BUT ARE THEY DESERVED?
by Sharon Rondeau
(Nov. 11, 2018) — Publicly-available data shows that virtually all social workers and supervisors involved in a case originating in March 2016 with the Los Angeles Department of Children and Family Services (DCFS) have received pay raises and promotions funded by county taxpayers.
The case, encompassing mother “Michelle Robinson,” her youngest child and the father of the child, Eric Crutchfield, arose in 2016 after an LAPD police detective interpreted Robinson’s physical altercation with Crutchfield as evidence that she violated a restraining order in place to protect her from Crutchfield.
Whether or not the raises and promotions are connected to the case or would have occurred otherwise is unclear.
As The Post & Email has reported, although Robinson immediately filed a complaint against Crutchfield following the altercation, a complaint was mysteriously submitted by Crutchfield long after the fact. In March 2016, DCFS took the child from Robinson and placed her with Crutchfield, who Robinson had documented had a history of domestic violence and drug use.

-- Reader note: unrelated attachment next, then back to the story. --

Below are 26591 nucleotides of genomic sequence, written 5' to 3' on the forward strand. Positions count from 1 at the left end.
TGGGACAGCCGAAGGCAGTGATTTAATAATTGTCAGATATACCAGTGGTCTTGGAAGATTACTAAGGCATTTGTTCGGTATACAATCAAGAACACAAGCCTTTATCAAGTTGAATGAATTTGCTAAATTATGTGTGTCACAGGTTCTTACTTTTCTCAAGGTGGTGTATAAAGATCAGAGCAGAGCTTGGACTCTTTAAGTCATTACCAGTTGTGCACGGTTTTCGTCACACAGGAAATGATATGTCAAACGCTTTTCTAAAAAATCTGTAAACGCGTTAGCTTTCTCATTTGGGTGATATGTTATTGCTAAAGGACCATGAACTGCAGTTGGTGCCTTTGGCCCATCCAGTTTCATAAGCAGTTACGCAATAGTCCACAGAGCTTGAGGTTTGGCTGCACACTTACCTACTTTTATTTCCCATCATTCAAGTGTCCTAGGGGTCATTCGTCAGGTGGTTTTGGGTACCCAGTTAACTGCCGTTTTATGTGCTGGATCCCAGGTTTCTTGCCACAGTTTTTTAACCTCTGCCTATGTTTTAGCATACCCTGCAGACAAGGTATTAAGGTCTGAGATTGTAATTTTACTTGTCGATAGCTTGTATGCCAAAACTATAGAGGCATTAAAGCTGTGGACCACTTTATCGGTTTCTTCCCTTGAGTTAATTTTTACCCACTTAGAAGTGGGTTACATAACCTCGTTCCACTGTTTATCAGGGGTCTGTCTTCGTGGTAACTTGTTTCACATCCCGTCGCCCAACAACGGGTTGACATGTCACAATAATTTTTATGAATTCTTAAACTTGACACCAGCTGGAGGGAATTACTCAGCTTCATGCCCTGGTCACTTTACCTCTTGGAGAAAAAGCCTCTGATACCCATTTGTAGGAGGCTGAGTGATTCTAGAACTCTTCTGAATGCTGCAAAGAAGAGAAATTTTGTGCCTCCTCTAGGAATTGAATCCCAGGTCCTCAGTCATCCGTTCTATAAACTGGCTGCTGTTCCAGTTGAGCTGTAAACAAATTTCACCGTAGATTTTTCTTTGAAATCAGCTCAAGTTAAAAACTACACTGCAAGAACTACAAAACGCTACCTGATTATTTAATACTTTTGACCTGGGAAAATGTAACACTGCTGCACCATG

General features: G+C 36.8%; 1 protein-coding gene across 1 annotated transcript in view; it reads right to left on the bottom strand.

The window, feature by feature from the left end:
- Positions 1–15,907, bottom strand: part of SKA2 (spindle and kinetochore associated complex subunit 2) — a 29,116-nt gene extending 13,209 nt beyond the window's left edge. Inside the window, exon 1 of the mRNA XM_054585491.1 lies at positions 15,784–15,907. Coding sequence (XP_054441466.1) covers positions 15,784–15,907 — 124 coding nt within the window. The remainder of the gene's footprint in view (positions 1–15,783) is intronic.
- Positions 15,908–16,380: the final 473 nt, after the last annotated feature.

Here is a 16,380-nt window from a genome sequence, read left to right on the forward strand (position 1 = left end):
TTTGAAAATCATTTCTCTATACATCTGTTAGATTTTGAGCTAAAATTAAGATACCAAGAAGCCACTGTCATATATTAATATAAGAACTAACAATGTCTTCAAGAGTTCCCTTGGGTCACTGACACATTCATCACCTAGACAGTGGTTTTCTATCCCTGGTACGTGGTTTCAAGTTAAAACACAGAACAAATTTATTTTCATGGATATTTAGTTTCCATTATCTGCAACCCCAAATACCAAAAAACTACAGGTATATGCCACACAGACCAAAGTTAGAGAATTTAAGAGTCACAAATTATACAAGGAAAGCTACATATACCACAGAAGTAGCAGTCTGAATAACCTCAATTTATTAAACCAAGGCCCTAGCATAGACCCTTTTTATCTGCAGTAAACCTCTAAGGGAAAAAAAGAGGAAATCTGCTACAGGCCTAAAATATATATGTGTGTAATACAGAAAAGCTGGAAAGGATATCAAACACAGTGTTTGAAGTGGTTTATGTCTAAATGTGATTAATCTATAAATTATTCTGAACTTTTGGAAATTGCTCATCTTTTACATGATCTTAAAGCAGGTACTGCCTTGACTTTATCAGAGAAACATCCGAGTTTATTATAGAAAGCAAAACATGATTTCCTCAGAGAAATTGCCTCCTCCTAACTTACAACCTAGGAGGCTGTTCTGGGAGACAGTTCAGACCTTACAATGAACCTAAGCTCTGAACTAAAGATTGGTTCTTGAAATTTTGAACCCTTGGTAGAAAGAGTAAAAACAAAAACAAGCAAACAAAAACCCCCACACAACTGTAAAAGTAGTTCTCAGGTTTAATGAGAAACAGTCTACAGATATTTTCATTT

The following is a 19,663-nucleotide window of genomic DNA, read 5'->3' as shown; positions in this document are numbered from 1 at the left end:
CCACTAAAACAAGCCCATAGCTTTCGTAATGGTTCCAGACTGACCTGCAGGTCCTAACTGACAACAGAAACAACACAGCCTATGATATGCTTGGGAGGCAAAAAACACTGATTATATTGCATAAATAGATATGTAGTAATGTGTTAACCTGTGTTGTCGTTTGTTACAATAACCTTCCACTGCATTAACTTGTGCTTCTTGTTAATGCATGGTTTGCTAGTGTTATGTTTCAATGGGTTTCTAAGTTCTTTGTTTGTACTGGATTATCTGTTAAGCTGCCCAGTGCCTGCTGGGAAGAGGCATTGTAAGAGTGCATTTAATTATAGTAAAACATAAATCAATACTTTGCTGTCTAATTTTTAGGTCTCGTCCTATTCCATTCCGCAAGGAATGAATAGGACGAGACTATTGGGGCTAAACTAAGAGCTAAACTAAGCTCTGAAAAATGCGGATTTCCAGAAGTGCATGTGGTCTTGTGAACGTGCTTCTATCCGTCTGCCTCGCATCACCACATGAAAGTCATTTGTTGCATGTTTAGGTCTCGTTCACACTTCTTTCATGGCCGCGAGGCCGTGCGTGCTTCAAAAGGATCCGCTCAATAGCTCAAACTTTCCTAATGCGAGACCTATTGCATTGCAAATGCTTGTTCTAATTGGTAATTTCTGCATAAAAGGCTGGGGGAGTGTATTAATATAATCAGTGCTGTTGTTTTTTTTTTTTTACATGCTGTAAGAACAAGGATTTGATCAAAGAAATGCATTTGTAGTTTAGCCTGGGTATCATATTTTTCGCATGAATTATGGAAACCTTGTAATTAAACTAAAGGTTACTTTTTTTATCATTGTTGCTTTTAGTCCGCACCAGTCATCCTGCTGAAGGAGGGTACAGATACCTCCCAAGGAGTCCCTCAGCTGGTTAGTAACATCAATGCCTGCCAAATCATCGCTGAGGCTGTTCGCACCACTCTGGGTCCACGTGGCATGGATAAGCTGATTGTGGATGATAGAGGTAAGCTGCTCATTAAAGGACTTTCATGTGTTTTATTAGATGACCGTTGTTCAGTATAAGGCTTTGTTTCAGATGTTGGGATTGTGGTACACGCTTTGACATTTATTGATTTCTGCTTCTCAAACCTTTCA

Robinson maintains that DCFS social workers pursued an agenda by acting as “co-conspirators” to place her daughter with her father, who had been a non-custodial parent up to that point.
On December 10, 2015, ten days before the altercation, Robinson obtained a temporary restraining order (TRO) against Crutchfield stemming from an incident in March of that year during which she suffered visible bruising, broken furniture and electronics in her home at his hands.
Ten days later, because it was their daughter’s first birthday, Robinson took the child to see her father, where she and Crutchfield entered into the physical entanglement as the child slept in her car seat.
As a result, Robinson suffered a human bite. Realizing she required medical attention, she delivered her daughter to an adult sibling, went to the emergency room and received treatment, then provided a report along with the medical report to the LAPD. In her statement, Robinson requested that Crutchfield be prosecuted.
During the course of an investigation, LAPD detective Sean Horton reported Robinson to DCFS for allegedly violating the December 10, 2015 restraining order. Horton told DCFS that a video of the altercation existed, although the worker who took his report admitted Horton did not provide it to her.